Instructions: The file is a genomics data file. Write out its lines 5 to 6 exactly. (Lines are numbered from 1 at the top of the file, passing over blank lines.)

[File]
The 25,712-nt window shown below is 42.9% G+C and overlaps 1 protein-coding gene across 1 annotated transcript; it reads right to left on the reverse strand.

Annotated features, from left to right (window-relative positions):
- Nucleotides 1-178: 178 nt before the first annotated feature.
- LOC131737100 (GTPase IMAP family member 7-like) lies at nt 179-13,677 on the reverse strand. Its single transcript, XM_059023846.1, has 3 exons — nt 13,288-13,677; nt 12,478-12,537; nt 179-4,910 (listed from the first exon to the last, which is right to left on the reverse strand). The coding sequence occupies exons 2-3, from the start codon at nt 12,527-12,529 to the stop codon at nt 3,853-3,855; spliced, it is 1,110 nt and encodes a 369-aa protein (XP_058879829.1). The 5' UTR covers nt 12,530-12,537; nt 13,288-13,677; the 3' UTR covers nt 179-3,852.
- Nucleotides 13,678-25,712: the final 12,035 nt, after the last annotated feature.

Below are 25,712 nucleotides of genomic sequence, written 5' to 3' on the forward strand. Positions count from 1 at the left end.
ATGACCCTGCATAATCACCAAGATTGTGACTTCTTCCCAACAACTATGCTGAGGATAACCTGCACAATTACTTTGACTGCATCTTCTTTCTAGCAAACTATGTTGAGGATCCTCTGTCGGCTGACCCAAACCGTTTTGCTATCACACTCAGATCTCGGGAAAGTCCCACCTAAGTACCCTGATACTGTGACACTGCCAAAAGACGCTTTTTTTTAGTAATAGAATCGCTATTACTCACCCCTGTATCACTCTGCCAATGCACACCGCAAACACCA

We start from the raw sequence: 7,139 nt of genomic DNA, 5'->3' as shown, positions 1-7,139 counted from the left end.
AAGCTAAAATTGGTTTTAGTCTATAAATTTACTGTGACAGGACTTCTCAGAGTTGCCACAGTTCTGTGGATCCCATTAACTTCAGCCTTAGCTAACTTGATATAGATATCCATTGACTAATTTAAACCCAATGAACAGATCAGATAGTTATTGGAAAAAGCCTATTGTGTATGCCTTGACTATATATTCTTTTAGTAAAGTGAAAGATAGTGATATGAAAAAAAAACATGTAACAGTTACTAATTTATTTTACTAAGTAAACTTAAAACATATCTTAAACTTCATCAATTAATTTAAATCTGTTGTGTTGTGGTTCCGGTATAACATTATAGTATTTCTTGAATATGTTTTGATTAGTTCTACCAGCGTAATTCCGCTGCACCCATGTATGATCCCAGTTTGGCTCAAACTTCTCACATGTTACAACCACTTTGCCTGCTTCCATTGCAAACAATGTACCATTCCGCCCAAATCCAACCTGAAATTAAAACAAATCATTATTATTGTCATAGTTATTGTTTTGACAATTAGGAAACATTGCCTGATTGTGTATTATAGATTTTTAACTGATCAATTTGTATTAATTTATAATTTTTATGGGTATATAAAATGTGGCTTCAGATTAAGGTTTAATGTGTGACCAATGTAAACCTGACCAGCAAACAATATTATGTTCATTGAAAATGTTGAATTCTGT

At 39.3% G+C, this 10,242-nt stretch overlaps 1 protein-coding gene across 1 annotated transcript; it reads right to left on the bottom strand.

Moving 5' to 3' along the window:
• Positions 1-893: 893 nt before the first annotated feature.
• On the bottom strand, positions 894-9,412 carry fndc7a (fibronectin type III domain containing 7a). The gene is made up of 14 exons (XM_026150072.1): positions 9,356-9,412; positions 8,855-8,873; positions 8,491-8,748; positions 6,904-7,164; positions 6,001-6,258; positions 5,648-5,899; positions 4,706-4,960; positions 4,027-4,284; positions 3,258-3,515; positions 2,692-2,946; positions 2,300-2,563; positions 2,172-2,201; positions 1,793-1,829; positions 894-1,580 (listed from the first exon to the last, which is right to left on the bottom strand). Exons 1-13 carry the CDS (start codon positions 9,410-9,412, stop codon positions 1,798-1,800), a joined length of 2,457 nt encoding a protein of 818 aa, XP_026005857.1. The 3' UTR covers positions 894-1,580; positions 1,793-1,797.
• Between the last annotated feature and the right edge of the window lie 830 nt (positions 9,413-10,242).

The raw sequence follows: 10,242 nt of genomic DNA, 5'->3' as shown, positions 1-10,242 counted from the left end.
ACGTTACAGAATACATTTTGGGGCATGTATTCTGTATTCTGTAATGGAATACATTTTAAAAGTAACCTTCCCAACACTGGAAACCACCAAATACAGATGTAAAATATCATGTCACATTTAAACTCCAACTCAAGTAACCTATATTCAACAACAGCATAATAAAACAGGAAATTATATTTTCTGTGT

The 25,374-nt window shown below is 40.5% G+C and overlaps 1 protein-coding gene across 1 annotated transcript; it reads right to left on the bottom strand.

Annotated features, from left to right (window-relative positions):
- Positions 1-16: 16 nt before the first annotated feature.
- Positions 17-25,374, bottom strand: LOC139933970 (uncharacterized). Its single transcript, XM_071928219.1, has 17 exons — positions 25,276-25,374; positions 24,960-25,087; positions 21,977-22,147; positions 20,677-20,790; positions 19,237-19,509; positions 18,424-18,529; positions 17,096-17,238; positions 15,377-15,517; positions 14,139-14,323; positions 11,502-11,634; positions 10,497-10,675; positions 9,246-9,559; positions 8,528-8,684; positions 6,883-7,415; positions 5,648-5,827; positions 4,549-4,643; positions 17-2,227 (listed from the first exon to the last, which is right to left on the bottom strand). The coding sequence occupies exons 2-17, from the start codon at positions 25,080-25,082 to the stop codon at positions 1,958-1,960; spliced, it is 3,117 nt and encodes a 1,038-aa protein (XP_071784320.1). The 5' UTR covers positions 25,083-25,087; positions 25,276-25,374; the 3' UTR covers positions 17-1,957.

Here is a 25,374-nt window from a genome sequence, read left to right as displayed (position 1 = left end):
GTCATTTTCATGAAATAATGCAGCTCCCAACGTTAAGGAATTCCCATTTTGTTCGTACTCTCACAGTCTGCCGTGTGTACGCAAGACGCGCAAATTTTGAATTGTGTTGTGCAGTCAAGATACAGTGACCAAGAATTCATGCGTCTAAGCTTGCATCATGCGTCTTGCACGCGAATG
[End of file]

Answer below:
- Nucleotides 13,678-25,712: the final 12,035 nt, after the last annotated feature.

Below are 25,712 nucleotides of genomic sequence, written 5' to 3' on the forward strand. Positions count from 1 at the left end.